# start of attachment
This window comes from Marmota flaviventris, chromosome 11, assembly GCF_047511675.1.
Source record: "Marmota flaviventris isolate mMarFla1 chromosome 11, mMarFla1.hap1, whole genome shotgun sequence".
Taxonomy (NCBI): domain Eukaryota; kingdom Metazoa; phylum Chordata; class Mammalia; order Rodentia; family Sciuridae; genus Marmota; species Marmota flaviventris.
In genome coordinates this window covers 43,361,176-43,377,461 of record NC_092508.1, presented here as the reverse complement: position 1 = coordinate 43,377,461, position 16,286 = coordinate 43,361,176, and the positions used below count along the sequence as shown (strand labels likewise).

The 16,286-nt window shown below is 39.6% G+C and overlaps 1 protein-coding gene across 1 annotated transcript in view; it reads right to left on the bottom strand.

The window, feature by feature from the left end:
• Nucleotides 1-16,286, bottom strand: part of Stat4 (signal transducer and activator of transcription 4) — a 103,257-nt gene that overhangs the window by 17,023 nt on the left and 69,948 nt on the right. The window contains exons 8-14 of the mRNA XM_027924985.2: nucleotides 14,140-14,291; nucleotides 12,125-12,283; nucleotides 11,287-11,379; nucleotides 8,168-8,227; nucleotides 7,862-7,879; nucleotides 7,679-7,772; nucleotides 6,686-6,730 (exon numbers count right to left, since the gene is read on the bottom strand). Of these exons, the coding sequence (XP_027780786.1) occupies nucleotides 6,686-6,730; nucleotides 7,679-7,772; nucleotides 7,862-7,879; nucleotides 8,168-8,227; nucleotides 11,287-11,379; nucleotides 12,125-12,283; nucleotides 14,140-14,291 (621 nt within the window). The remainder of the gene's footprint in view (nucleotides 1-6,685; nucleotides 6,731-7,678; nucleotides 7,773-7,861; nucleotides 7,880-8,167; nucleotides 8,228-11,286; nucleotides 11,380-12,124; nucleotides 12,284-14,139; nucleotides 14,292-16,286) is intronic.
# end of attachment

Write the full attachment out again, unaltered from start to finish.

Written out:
This window comes from Marmota flaviventris, chromosome 11, assembly GCF_047511675.1.
Source record: "Marmota flaviventris isolate mMarFla1 chromosome 11, mMarFla1.hap1, whole genome shotgun sequence".
Taxonomy (NCBI): domain Eukaryota; kingdom Metazoa; phylum Chordata; class Mammalia; order Rodentia; family Sciuridae; genus Marmota; species Marmota flaviventris.
In genome coordinates this window covers 43,361,176-43,377,461 of record NC_092508.1, presented here as the reverse complement: position 1 = coordinate 43,377,461, position 16,286 = coordinate 43,361,176, and the positions used below count along the sequence as shown (strand labels likewise).

The 16,286-nt window shown below is 39.6% G+C and overlaps 1 protein-coding gene across 1 annotated transcript in view; it reads right to left on the bottom strand.

The window, feature by feature from the left end:
• Nucleotides 1-16,286, bottom strand: part of Stat4 (signal transducer and activator of transcription 4) — a 103,257-nt gene that overhangs the window by 17,023 nt on the left and 69,948 nt on the right. The window contains exons 8-14 of the mRNA XM_027924985.2: nucleotides 14,140-14,291; nucleotides 12,125-12,283; nucleotides 11,287-11,379; nucleotides 8,168-8,227; nucleotides 7,862-7,879; nucleotides 7,679-7,772; nucleotides 6,686-6,730 (exon numbers count right to left, since the gene is read on the bottom strand). Of these exons, the coding sequence (XP_027780786.1) occupies nucleotides 6,686-6,730; nucleotides 7,679-7,772; nucleotides 7,862-7,879; nucleotides 8,168-8,227; nucleotides 11,287-11,379; nucleotides 12,125-12,283; nucleotides 14,140-14,291 (621 nt within the window). The remainder of the gene's footprint in view (nucleotides 1-6,685; nucleotides 6,731-7,678; nucleotides 7,773-7,861; nucleotides 7,880-8,167; nucleotides 8,228-11,286; nucleotides 11,380-12,124; nucleotides 12,284-14,139; nucleotides 14,292-16,286) is intronic.